Originalism and Its Discontents (Plus a Thought or Two about Abortion)

Article excerpt

In Abortion and Original Meaning, (1) Jack Balkin presents an intriguing new argument for the soundness of the result, though not the reasoning, of Roe v. Wade. (2) Balkin is one of his generation's widest ranging and most consistently engaging legal theorists, and his analyses of the original principles undergirding the Fourteenth Amendment and how they bear on the debate over abortion is characteristically thought-provoking. But they are offered in service of a "larger purpose"--namely, "to demonstrate why the debate between originalism and living constitutionalism rests on a false dichotomy." (3) Once we "reject the assumption that fidelity to the [constitutional] text means fidelity to original expected application," Balkin contends, we ought instead to agree that "constitutional interpretation requires fidelity to the original meaning of the Constitution and to the principles that underlie the text." (4) In maintaining such fidelity, however, "[e]ach generation makes the Constitution their Constitution by calling upon its text and its principles and arguing about what they mean in their own time." (5) It follows, Balkin claims, that "[t]he choice between original meaning and living constitutionalism ... is a false choice." (6)

I believe that Balkin mischaracterizes contemporary originalism. Although Justice Scalia constitutes a striking--but possibly only partial--counter-example, an overwhelming number of contemporary constitutional theorists who actively defend originalism have already rejected the assumption that Balkin asks them to reject. While there does exist a live intramural disagreement among originalists concerning whether to abide by the originally intended meaning of the framers (or ratifiers) of constitutional text or the text's original public meaning, almost nobody espouses fidelity to the originally expected applications.

More important, though, is what follows once we all reject what Ronald Dworkin dubbed "expectation originalism." (7) Balkin's conclusion that originalism and non-originalism present a false choice rests squarely on his argument that fidelity to the Constitution requires fidelity to its original meaning and precludes contemporary interpreters from interpreting its text in accordance with other principles that the text can bear. (8) But nonoriginalists simply do not agree that fidelity to the Constitution requires fidelity to the original meaning "and the principles it was designed to enact." (9) And nothing in Balkin's article, I will argue, should convince them that what they see as a true choice is in fact a false one. In short, then, Abortion and Original Meaning is unlikely to make anybody happy: Its empirical claims about the state of originalist argumentation are apt to gall the originalists, while its normative (or perhaps conceptual) claims about what constitutional interpretation requires will fail to move the non-originalists. Part I of these remarks argues that theorists in both camps have reason to be dissatisfied.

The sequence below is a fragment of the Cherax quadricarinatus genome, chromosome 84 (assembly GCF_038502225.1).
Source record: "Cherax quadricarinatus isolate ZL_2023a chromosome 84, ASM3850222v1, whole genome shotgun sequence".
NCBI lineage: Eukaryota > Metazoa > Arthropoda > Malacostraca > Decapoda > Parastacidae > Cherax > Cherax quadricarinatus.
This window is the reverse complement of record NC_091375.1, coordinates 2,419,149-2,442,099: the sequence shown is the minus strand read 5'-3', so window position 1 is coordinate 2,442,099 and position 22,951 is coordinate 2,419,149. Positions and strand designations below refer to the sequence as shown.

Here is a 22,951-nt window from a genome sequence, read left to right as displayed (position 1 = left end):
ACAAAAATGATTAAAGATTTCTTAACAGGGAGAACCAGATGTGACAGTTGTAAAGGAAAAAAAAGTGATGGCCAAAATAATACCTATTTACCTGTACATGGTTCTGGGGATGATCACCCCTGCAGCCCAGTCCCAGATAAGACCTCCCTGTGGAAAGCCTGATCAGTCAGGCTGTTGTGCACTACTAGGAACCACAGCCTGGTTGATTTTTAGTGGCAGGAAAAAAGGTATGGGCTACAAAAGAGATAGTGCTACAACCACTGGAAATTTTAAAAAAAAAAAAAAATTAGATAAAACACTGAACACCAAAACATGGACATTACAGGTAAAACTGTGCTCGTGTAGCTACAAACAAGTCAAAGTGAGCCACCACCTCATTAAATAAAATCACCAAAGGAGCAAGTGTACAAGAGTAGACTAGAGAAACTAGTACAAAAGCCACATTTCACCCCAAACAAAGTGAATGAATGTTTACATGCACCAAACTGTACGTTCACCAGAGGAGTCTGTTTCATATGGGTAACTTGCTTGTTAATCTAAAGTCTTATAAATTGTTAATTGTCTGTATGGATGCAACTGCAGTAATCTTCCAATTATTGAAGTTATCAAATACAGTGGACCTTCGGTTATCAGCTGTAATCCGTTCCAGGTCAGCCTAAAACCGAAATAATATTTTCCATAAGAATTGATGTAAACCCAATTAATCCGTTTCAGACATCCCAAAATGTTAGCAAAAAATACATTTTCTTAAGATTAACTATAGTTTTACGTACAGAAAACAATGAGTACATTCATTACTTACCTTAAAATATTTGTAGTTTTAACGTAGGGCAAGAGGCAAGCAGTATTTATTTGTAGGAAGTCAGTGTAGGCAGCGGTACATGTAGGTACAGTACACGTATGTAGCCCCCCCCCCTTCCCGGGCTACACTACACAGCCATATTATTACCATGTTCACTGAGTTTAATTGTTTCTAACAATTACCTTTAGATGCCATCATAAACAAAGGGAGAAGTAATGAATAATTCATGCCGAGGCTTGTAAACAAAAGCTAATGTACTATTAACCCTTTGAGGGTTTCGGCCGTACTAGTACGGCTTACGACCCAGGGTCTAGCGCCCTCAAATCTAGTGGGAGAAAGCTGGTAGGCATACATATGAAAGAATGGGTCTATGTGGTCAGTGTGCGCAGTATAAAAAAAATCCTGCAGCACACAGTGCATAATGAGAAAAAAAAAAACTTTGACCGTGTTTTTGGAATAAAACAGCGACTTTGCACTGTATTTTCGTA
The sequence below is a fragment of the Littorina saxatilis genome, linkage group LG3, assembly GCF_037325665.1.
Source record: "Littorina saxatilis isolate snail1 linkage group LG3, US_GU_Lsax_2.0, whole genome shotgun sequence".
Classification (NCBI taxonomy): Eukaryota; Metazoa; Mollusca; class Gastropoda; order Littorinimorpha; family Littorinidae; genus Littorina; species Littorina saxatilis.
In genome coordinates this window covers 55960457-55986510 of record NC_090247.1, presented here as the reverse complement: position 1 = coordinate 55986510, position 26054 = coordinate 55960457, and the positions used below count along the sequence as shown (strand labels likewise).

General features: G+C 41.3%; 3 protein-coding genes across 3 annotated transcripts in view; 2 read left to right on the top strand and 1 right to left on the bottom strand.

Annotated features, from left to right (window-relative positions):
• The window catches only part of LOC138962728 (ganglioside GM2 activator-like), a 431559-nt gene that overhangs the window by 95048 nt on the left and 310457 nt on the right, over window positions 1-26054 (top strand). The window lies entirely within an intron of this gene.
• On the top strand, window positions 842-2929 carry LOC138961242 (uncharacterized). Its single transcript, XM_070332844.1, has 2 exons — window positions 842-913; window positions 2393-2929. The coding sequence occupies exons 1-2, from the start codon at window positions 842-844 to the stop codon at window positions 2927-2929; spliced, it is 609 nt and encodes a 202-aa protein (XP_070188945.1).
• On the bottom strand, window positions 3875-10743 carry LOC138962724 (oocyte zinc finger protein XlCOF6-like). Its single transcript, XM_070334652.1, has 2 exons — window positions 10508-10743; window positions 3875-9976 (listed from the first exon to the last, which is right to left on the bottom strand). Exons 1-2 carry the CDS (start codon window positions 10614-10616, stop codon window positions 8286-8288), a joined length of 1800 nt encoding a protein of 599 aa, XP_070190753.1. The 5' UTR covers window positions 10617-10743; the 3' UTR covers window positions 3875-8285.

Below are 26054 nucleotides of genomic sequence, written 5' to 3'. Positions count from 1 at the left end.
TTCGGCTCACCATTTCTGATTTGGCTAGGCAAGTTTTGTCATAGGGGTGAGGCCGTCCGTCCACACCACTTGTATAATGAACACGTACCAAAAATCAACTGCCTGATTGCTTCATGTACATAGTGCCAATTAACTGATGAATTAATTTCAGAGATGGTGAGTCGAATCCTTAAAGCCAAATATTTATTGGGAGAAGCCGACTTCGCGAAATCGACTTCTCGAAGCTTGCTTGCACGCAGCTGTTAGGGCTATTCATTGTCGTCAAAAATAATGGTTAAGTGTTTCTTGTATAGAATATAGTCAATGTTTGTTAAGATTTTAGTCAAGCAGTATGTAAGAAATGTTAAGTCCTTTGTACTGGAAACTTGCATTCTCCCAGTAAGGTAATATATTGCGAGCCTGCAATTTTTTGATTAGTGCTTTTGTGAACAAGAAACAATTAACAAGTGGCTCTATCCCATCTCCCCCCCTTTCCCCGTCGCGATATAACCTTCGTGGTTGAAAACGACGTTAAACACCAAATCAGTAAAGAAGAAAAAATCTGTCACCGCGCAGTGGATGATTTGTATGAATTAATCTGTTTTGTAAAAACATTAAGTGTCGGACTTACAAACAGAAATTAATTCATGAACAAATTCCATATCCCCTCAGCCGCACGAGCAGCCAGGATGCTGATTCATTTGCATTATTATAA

Of course, even if Balkin's claims about interpretive theory fail, his narrower arguments about abortion rights might nonetheless succeed. Unfortunately, I do not believe that Balkin offers us a sounder basis upon which to rest the conclusion that legislative prohibition of abortion is unconstitutional. Part II briefly explains why.



According to Balkin, self-described originalists, along with their adversaries, believe that expected applications of constitutional provisions are binding on present-day interpreters. This, he argues, is an unsatisfactory view. I agree. (10) The question, though, is whether it's a live one. After all, the view was addressed at length a decade ago--and, I would have thought, demolished-in an important article by Mark Greenberg and Harry Litman. (11) As they explained, "original meaning, properly understood, must contemplate the possibility that a traditional practice is unconstitutional. …